Analyzing the ProblemExplore What You Know About the Problem. Figure out what you know now about the problem and what you still need to find out by jotting down answers to the questions below: • How do I know the problem exists and that it is serious? • What could cause a problem like this? • Who suffers from the problem? What evidence of it have I seen or experienced myself? • Who, if anyone, would benefit from not changing the way things work now?
Defining the ProblemWrite a paragraph or two describing the problemfor your readers. Be as specific and vivid in yourexplanation as possible given the information youcurrently have. Writing a very rough draft of thispart of your essay should help clarify whatadditional information you will need.
Identifying Your Possible ReadersIn a few sentences, explore your readers. In addition to yourinstructor and classmates, think about writing to people who areaffected by the problem or those in a position to take action tosolve it. The following questions will help you develop anunderstanding of your readers:• How informed are my readers likely to be about the problem? Have they shown any awareness of it?• Why would my readers care about solving this problem?• Have my readers supported any other proposals to solve this problem? If so, what do those proposals have in common with mine?• What values and concerns do my readers and I share that could bring us together to solve the problem?
Listing Possible SolutionsIt usually helps to consider several possible solutions beforefocusing on one solution, so problem solving requires creativity.Use the following questions to help you make a list of creativesolutions you could consider for your essay:Can you adapt a solution that has already been tried or proposedfor related problems?• What smaller, more manageable aspect of the larger problemcould you solve?• Could re-imagining the goal help you make fundamentalchanges?• Could the problem be solved from the bottom up instead of fromthe top down?• Could an ongoing process help solve the problem?
Choosing the Most Promising SolutionIn a sentence or two, describe the solution youwant to explore further. You cannot know forcertain whether you will be able to construct aconvincing argument to support this solution, butyou should choose a solution that you feelmotivated to pursue.
Explain Why It Would Solve the Problem.Write for a few minutes explaining why you think thissolution could solve the problem. Forexample, would it eliminate one or more causes? change people’s attitudes? re-imagine the objective? reduce anxiety and tension?
Show Why It Is Possible. Write for a few minutes explainingwhy people could agree to put thesolution into effect. For example,what would it cost them in time ormoney?
Explain How It Could Be Implemented. Write down the major stages or stepsnecessary to carry out your solution. Thislist of steps will provide an early test ofwhether your solution can, in fact, beimplemented.
Plan Follow-Up Research. Add notes about the kinds of information you think would help make your argument convincing for your readers and where you think you can find this information.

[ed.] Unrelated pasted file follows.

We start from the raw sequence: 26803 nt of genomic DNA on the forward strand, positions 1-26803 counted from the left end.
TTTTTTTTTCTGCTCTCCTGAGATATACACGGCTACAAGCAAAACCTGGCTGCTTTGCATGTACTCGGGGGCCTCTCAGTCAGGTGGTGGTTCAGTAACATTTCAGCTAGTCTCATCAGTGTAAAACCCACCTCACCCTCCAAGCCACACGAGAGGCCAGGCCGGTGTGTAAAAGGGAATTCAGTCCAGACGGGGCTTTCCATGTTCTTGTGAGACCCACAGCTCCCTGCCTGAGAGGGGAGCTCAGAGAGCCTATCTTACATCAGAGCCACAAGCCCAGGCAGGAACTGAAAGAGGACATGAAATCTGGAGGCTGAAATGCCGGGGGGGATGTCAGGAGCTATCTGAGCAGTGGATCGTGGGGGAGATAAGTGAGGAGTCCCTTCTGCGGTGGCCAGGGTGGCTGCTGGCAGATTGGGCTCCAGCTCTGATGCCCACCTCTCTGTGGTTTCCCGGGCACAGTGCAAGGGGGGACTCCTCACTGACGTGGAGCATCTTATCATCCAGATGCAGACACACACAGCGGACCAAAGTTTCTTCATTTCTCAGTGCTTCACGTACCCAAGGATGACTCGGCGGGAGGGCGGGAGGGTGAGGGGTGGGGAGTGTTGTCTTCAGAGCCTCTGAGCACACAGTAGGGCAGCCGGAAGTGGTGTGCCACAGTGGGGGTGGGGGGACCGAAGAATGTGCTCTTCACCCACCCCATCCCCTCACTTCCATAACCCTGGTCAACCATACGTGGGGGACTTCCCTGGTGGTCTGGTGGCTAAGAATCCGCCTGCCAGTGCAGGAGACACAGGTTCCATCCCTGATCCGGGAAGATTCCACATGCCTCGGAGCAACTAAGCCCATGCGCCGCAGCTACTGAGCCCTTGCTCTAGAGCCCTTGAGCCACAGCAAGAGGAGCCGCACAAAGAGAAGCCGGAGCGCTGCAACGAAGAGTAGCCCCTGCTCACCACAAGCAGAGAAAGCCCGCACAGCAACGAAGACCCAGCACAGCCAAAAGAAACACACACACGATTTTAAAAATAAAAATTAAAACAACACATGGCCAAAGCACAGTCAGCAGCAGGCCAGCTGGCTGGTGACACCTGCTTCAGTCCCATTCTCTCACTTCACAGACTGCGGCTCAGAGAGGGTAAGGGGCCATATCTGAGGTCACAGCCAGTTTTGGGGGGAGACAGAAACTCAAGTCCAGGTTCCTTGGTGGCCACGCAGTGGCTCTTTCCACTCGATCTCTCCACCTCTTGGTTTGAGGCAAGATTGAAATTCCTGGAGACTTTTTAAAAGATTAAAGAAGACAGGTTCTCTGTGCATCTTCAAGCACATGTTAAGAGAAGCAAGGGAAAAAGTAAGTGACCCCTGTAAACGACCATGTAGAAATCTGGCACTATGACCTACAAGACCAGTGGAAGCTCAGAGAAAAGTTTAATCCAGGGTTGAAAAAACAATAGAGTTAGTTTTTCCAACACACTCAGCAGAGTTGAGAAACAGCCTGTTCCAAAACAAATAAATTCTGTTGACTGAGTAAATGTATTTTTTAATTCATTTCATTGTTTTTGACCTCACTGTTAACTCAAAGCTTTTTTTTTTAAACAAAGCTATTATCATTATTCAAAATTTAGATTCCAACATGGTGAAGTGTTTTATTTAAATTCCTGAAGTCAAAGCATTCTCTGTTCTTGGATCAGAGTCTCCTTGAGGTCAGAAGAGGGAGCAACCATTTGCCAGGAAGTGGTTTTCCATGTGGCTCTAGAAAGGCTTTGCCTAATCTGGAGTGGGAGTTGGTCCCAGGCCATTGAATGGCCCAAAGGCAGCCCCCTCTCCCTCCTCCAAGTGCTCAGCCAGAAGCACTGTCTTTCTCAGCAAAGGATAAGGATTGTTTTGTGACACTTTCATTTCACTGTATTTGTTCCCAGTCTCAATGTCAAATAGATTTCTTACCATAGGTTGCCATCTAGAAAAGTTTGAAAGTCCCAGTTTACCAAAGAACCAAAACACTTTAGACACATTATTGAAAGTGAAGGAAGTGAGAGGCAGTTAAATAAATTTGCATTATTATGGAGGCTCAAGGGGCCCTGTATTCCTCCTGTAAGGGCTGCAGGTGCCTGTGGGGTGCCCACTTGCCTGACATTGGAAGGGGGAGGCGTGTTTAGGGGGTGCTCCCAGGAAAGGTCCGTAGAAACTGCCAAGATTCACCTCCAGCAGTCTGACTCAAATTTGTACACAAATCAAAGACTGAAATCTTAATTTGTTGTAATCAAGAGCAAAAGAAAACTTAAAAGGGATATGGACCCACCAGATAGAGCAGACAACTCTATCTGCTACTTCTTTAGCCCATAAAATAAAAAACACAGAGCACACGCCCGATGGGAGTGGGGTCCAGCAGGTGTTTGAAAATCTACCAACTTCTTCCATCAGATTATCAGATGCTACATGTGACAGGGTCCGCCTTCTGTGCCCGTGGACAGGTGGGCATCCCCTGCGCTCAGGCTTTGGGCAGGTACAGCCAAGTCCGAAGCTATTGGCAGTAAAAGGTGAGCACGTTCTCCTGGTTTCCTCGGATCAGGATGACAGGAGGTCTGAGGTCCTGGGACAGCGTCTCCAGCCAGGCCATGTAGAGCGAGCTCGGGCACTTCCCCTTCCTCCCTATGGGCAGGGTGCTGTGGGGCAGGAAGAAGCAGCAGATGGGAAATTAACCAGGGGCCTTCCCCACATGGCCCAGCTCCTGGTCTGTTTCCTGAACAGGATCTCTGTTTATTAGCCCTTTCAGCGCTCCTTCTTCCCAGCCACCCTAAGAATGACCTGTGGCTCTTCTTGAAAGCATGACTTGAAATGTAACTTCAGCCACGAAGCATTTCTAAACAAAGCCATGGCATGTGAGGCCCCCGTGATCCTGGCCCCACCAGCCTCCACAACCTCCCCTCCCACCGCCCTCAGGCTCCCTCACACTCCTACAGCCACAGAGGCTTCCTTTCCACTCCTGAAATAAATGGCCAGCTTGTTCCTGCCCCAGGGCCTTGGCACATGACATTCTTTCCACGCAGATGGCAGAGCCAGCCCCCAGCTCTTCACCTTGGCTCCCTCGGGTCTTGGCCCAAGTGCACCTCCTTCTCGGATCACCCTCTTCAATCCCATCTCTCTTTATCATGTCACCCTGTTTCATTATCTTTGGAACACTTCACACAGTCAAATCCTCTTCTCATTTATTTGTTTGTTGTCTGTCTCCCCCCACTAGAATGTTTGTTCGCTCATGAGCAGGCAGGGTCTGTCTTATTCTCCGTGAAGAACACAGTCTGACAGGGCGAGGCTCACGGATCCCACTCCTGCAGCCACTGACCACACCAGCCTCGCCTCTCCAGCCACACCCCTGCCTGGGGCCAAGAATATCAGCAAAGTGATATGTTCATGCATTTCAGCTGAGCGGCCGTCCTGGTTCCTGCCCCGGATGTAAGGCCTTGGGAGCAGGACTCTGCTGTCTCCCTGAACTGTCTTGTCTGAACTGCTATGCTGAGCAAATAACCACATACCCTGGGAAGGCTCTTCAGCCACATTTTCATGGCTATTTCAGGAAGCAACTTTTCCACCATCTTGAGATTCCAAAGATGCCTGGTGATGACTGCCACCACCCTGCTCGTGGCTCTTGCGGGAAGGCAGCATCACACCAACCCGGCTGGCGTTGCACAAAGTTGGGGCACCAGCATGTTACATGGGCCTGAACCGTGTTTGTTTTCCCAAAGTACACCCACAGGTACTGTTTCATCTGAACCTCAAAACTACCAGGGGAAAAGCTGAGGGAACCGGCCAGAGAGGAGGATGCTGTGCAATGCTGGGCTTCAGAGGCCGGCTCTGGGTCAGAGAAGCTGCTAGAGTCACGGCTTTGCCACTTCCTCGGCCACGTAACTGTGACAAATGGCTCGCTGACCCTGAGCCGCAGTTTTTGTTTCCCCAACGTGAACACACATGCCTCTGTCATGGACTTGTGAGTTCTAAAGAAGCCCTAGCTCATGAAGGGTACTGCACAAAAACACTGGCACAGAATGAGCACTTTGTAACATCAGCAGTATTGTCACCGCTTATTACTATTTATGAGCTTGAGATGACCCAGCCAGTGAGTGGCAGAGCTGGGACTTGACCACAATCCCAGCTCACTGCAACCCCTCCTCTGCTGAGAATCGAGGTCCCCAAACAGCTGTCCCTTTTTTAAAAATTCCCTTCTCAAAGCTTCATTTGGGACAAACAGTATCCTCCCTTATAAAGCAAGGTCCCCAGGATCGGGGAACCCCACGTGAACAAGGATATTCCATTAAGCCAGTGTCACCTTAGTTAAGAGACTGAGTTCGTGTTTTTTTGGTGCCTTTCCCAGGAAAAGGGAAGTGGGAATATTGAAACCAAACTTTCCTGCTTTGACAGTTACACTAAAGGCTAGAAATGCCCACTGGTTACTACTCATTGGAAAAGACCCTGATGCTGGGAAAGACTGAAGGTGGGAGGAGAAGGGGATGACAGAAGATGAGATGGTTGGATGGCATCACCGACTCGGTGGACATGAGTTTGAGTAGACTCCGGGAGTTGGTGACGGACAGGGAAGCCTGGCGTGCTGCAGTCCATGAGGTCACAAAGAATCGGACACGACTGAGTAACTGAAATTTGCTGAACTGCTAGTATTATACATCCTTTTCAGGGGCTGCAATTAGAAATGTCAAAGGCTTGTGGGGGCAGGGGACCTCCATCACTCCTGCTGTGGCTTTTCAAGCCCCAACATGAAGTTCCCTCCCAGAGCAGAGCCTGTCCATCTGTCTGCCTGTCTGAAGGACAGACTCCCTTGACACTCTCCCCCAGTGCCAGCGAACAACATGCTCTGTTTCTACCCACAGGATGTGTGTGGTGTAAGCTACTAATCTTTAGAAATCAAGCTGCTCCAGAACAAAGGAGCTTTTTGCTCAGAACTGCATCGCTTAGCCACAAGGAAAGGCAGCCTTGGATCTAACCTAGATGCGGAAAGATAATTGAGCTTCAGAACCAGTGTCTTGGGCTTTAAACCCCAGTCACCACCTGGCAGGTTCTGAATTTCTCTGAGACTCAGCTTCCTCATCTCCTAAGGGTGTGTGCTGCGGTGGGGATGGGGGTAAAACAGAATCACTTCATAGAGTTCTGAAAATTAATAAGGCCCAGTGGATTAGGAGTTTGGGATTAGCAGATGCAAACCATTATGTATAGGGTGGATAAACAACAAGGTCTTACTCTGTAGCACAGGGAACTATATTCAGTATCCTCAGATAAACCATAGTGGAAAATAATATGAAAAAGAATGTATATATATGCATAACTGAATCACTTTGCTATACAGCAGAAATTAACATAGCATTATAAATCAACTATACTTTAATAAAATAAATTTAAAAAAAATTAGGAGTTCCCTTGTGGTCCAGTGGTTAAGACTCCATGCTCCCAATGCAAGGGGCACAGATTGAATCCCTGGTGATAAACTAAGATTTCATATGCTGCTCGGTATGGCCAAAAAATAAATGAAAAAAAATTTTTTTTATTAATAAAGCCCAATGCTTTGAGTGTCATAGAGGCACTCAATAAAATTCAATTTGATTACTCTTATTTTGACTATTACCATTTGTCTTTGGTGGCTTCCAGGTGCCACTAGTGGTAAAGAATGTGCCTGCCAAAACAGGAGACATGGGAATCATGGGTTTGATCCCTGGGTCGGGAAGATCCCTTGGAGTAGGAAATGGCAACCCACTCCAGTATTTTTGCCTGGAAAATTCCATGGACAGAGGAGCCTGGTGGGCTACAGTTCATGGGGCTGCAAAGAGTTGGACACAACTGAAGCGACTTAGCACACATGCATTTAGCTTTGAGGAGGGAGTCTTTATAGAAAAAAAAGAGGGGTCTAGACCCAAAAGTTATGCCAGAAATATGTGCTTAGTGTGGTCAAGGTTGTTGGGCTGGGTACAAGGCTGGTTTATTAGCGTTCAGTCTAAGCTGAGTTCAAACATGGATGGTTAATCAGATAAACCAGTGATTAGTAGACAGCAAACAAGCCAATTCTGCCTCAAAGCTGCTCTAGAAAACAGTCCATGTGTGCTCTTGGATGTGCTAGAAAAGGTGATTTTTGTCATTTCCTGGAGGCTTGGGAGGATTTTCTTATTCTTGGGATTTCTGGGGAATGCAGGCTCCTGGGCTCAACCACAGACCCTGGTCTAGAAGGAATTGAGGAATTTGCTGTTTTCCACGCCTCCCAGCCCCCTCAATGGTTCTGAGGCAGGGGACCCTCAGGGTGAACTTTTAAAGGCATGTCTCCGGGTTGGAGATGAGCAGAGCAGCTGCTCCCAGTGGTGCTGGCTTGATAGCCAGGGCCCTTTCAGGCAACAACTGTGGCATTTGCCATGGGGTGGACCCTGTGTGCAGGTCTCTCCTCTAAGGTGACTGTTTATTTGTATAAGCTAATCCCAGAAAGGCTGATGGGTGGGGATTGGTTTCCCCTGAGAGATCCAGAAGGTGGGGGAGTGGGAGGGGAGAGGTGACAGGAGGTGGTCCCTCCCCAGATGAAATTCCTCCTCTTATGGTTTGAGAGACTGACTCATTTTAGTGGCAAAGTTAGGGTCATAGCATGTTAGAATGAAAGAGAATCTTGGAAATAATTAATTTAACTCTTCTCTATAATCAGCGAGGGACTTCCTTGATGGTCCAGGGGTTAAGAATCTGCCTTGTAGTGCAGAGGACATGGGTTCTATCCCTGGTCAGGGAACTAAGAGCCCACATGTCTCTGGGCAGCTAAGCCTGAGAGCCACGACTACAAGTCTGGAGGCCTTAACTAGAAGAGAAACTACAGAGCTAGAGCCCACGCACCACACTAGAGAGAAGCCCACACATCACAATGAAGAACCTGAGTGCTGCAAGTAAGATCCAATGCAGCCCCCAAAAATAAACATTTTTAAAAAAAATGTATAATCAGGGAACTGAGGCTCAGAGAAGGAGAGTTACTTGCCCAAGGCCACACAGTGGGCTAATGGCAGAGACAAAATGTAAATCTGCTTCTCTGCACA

Anticipate Objections.Write a few sentences responding to the followingobjections you think are most likely: • We can’t afford it. • It would take too long. • People would not do it. • Too few would benefit. • You would benefit personally. • We already tried that, with unsatisfactory results.
Plan Follow-Up Research. Add notes about the kinds of information you think would help make your counterargument convincing for your readers and where you think you can find this information.
Considering Alternative Solutions List two or three alternative solutions that othershave proposed or tried. You may have discoveredthese alternatives during interviews or in your libraryresearch. You do not have to list every solution thathas been mentioned, but you should include themost popular or serious alternatives. If you includeonly obviously weak solutions in yourargument, your credibility will be harmed and youcould be accused of committing the straw manfallacy, which involves directing yourcounterargument against an alternative that nobodytakes seriously anyway.
Developing your evaluation of alternative solutions Write a paragraph for each alternative solution you think youshould include in your argument. Describe the alternativesolution fairly, quoting supporters if possible. Then work out thereasons you believe the alternative solution would not be feasible, would not solve the problem, would not be approved, would be hard to implement, or would be too costly, disruptive, or time-consuming to put into effect.
A Readable Plana forecast of the argumentkey words introduced in the thesis and forecasting statementtopic sentences introducing paragraphs or groups ofparagraphsrepeated use of key words and synonyms throughout theessay, particularly in topic sentencesclear transitional words and phrasesheadings that explicitly identify different sections of the essayvisuals, including charts that present information in an easy-to-read format
HomeworkWrite: finish the writing from the presentation for today.Write one or more sentences to serve as your tentativethesis statement. In most essays proposing solutions toproblems, the thesis statement is a concise announcementof the solution. Think about how emphatic you should makethe thesis and whether you should forecast your reasons.